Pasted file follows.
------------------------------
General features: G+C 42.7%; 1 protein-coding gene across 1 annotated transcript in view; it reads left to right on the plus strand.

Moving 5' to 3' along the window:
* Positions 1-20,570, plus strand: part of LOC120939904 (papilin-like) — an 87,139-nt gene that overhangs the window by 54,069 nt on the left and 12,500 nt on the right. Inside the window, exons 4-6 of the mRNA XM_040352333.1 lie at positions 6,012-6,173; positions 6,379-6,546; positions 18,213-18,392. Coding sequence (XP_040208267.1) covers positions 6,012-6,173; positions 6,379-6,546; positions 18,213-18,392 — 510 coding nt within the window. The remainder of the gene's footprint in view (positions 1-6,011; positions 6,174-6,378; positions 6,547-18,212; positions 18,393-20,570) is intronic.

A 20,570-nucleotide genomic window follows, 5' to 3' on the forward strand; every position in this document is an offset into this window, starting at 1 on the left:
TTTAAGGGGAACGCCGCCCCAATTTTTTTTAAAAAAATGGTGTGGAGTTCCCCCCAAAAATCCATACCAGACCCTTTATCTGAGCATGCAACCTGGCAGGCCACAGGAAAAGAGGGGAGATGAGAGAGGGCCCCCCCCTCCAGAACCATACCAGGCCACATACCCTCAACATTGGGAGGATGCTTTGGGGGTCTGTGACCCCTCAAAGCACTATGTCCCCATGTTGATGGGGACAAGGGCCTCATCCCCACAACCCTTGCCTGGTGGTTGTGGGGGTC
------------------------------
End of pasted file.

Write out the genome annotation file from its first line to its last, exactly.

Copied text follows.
General features: G+C 42.7%; 1 protein-coding gene across 1 annotated transcript in view; it reads left to right on the plus strand.

Moving 5' to 3' along the window:
* Positions 1-20,570, plus strand: part of LOC120939904 (papilin-like) — an 87,139-nt gene that overhangs the window by 54,069 nt on the left and 12,500 nt on the right. Inside the window, exons 4-6 of the mRNA XM_040352333.1 lie at positions 6,012-6,173; positions 6,379-6,546; positions 18,213-18,392. Coding sequence (XP_040208267.1) covers positions 6,012-6,173; positions 6,379-6,546; positions 18,213-18,392 — 510 coding nt within the window. The remainder of the gene's footprint in view (positions 1-6,011; positions 6,174-6,378; positions 6,547-18,212; positions 18,393-20,570) is intronic.

A 20,570-nucleotide genomic window follows, 5' to 3' on the forward strand; every position in this document is an offset into this window, starting at 1 on the left:
TTTAAGGGGAACGCCGCCCCAATTTTTTTTAAAAAAATGGTGTGGAGTTCCCCCCAAAAATCCATACCAGACCCTTTATCTGAGCATGCAACCTGGCAGGCCACAGGAAAAGAGGGGAGATGAGAGAGGGCCCCCCCCTCCAGAACCATACCAGGCCACATACCCTCAACATTGGGAGGATGCTTTGGGGGTCTGTGACCCCTCAAAGCACTATGTCCCCATGTTGATGGGGACAAGGGCCTCATCCCCACAACCCTTGCCTGGTGGTTGTGGGGGTC